Tesla Reports Jump in Vehicle Production but Aims for Much More

Tesla, the electric-car maker, on Sunday reported strong year-on-year jumps in vehicle deliveries and production in the first quarter, although it still must navigate a key challenge later this year to hit the ambitious targets that its chief executive, Elon Musk, has set for 2018.

The company said it delivered more than 25,000 cars and sport utility vehicles in the first quarter, a rise of about 69 percent from the same period a year ago. The increase from the fourth quarter was smaller, however. In the final quarter of 2016, Tesla delivered 22,252 cars and S.U.V.s.

The first-quarter total is a preliminary figure that could change when the company reports its first-quarter earnings next month. Tesla also said it produced a record 25,418 vehicles in the quarter, up from 15,510 a year ago, although again the rise was much smaller when compared with the fourth quarter, when it built 24,882 cars.
 The company currently offers the Model S luxury sedan and the Model X S.U.V., both of which can sell for $90,000 or more once options are included. In July, it plans to begin production of the Model 3 — a compact car the company hopes to sell for $35,000 and produce in significantly higher volume.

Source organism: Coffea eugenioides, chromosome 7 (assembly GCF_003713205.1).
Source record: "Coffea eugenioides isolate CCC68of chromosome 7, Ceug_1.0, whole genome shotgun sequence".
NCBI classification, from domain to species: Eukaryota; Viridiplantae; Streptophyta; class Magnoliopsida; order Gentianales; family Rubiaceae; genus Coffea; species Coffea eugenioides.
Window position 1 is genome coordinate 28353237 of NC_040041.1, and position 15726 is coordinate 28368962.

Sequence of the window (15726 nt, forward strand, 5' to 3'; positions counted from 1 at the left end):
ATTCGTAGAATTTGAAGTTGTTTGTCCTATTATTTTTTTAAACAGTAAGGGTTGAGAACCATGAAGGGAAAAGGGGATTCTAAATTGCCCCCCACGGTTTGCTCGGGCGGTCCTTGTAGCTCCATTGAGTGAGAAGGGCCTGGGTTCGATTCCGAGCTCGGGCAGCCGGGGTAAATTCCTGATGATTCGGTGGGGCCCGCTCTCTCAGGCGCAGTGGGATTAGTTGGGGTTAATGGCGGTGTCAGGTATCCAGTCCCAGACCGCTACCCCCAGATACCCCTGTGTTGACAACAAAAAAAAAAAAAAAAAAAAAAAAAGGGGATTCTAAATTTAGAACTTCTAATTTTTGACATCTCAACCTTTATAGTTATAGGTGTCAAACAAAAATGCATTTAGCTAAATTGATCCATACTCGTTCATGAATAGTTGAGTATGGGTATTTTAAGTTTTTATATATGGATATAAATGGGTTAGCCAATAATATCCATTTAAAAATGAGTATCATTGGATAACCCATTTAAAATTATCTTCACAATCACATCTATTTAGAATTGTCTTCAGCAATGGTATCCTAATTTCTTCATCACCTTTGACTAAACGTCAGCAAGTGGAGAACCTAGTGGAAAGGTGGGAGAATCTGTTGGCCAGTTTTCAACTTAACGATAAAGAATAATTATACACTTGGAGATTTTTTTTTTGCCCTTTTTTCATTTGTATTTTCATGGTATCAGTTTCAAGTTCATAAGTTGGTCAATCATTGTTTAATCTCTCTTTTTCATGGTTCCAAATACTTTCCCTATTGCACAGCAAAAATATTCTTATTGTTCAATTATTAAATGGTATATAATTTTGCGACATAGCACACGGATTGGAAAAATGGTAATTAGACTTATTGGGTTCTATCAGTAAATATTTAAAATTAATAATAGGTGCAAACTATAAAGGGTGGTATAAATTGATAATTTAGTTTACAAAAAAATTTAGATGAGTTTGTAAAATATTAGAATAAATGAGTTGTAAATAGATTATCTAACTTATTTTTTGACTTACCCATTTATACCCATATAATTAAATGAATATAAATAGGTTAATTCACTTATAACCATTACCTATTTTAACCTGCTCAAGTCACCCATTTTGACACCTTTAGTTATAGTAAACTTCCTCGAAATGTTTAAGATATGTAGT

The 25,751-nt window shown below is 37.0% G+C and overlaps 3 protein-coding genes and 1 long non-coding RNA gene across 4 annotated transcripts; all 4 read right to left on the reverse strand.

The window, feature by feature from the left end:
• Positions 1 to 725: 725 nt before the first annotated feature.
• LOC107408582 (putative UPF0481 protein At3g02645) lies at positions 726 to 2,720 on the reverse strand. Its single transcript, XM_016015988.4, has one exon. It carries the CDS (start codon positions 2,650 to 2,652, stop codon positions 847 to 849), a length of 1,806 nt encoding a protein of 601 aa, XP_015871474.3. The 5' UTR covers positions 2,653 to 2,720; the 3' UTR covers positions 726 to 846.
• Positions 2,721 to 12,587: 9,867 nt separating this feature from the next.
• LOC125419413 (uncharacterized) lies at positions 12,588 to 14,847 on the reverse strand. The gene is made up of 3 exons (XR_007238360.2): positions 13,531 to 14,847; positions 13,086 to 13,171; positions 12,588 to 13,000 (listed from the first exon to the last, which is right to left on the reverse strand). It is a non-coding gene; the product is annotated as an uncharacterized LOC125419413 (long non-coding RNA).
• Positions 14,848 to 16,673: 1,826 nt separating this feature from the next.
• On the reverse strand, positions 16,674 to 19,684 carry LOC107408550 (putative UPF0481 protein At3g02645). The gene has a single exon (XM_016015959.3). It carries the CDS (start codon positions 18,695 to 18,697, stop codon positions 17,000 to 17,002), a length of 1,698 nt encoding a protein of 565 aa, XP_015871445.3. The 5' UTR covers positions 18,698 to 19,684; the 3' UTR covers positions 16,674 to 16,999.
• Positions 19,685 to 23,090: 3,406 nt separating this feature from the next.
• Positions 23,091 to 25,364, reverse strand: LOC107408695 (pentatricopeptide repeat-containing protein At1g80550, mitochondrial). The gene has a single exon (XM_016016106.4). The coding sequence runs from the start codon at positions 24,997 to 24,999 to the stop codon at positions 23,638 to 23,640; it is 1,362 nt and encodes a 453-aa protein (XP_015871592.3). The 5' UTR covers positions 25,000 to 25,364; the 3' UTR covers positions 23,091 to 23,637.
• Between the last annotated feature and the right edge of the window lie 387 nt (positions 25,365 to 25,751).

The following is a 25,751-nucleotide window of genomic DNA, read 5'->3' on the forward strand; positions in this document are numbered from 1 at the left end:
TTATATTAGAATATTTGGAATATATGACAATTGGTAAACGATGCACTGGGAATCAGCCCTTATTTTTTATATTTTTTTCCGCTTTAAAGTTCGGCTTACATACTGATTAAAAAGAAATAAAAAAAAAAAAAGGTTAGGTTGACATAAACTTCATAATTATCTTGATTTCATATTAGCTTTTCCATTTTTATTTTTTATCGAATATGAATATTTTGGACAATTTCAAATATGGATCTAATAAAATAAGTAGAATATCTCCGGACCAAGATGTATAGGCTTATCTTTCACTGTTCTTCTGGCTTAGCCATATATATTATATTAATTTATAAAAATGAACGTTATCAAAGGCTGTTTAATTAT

Mr. Musk has said that with the Model 3 in the mix, the company is aiming to push annual production to 500,000 cars in 2018. At that rate, Tesla would need to average production of more than 40,000 cars a month, more than it now produces in a quarter.

“Sales have been good for Tesla in the last three months, but the Model 3 will be their biggest challenge yet as I imagine most of their company resources are focused on that vehicle,” said Jessica Caldwell, a senior analyst at Edmunds.com, an auto-information website.

Such a rapid expansion would tax even long-established automakers, and Tesla is moving forward with the Model 3 while taking on other challenges. It just began production at a gigantic battery plant — known as the Gigafactory — in Nevada, and last year it merged with SolarCity, a maker of solar panels that had Mr. Musk as its chairman and a shareholder.

At the same time, Tesla’s automobile business faces some uncertainty because sales are currently helped by a $7,500 tax credit the federal government offers on environmentally friendly cars. “A worry on the horizon is the Trump administration’s stance on the tax credits,” Ms. Caldwell said.

Source: New York Times